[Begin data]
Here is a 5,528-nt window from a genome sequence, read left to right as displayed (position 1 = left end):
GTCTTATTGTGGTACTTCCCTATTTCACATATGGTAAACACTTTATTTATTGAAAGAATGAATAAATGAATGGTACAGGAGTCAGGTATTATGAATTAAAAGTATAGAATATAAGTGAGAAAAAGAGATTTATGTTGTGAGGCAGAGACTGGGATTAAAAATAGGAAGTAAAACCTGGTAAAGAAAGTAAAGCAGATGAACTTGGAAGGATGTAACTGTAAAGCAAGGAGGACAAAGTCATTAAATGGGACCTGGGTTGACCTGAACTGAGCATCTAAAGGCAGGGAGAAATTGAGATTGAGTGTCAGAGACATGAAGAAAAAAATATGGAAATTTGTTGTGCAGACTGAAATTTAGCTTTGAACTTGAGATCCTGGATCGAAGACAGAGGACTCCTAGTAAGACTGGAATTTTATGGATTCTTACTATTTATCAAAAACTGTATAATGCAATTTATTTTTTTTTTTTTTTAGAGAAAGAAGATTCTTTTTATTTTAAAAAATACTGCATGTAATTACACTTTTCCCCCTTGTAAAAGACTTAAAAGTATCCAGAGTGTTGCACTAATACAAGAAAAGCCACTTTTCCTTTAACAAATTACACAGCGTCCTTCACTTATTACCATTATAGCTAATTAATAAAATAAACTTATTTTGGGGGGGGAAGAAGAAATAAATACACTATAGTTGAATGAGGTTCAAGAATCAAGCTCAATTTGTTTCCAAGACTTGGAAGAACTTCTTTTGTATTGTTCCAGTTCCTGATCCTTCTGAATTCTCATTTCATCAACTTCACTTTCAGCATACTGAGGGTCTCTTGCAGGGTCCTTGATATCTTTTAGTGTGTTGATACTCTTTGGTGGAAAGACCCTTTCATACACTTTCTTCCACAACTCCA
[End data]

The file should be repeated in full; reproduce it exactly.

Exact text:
Here is a 5,528-nt window from a genome sequence, read left to right as displayed (position 1 = left end):
GTCTTATTGTGGTACTTCCCTATTTCACATATGGTAAACACTTTATTTATTGAAAGAATGAATAAATGAATGGTACAGGAGTCAGGTATTATGAATTAAAAGTATAGAATATAAGTGAGAAAAAGAGATTTATGTTGTGAGGCAGAGACTGGGATTAAAAATAGGAAGTAAAACCTGGTAAAGAAAGTAAAGCAGATGAACTTGGAAGGATGTAACTGTAAAGCAAGGAGGACAAAGTCATTAAATGGGACCTGGGTTGACCTGAACTGAGCATCTAAAGGCAGGGAGAAATTGAGATTGAGTGTCAGAGACATGAAGAAAAAAATATGGAAATTTGTTGTGCAGACTGAAATTTAGCTTTGAACTTGAGATCCTGGATCGAAGACAGAGGACTCCTAGTAAGACTGGAATTTTATGGATTCTTACTATTTATCAAAAACTGTATAATGCAATTTATTTTTTTTTTTTTTTAGAGAAAGAAGATTCTTTTTATTTTAAAAAATACTGCATGTAATTACACTTTTCCCCCTTGTAAAAGACTTAAAAGTATCCAGAGTGTTGCACTAATACAAGAAAAGCCACTTTTCCTTTAACAAATTACACAGCGTCCTTCACTTATTACCATTATAGCTAATTAATAAAATAAACTTATTTTGGGGGGGGAAGAAGAAATAAATACACTATAGTTGAATGAGGTTCAAGAATCAAGCTCAATTTGTTTCCAAGACTTGGAAGAACTTCTTTTGTATTGTTCCAGTTCCTGATCCTTCTGAATTCTCATTTCATCAACTTCACTTTCAGCATACTGAGGGTCTCTTGCAGGGTCCTTGATATCTTTTAGTGTGTTGATACTCTTTGGTGGAAAGACCCTTTCATACACTTTCTTCCACAACTCCA